Fuerteventura a Kayak Surfers Paradise
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Grinding heavy reef breaks, ultra long left hand points or getting pitted at wedging beach breaks its easy to see the attractions of kayak surfing in Fuerteventura.
Bear in mind that this mid Atlantic rock is an island too, and it couldnt be easier for the travelling paddler to get around from setup to setup. This is just what I needed and I didnt waste any time booking my ticket.
Corralejo
Previously a sleepy fishing village now transformed into the main tourist hub on the island, Corralejo has a number of traits that make the town attractive to the wave rider.
A plethora of accommodation options are available with everything from self-catering to the more luxurious. The majority of digs are within walking distance of the main centre of town where you will find plenty of bars and restaurants. Youll be spoilt for choice for your evening down time away from the surf.
I chose a small self-catering apartment that was just a short stroll from the centre of town. It was basic, but ticked all the boxes I needed. Bed, bathroom, kitchen and a small amount of storage – perfect for the visiting wave head.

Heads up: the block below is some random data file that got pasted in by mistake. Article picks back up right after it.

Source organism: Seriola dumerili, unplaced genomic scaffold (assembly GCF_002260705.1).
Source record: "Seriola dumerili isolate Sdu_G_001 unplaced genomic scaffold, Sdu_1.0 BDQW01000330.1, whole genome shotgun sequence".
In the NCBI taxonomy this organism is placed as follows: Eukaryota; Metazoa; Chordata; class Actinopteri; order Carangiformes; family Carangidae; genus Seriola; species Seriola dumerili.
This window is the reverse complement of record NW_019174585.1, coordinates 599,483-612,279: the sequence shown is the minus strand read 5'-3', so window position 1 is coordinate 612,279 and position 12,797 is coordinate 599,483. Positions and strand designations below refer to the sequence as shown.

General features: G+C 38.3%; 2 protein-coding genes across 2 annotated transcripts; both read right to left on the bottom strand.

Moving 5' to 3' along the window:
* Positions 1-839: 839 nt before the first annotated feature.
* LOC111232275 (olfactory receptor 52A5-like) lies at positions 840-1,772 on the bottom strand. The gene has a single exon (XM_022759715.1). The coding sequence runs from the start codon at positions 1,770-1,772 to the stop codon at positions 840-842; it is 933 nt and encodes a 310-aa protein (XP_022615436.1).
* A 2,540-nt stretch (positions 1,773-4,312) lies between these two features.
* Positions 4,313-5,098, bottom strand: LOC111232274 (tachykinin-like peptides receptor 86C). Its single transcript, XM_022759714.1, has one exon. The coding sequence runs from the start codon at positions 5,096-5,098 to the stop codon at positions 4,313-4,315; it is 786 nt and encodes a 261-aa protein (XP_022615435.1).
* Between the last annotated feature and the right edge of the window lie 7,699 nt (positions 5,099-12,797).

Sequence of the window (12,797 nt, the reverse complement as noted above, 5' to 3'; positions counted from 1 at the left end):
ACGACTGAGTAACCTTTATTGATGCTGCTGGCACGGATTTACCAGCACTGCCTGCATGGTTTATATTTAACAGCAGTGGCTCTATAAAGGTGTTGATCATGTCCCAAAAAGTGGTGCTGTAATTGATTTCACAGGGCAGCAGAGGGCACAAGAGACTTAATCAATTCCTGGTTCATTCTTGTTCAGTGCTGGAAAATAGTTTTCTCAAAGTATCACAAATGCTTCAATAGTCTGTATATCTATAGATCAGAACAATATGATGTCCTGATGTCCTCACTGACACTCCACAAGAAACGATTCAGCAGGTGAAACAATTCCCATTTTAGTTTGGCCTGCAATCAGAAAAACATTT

With waves in mind you couldnt be in a better spot. Right out front of the large Atlantico Shopping Centre is the main harbour with good waves to both the north and south.
Shooting Gallery is the more advanced spot, with Rocky Point being a slightly mellower affair although dont be fooled, the waves in Fuerte all pack a punch. Walking to these breaks from my accommodation took about ten minutes and, with a kayak trolley, lugging my gear was pretty easy.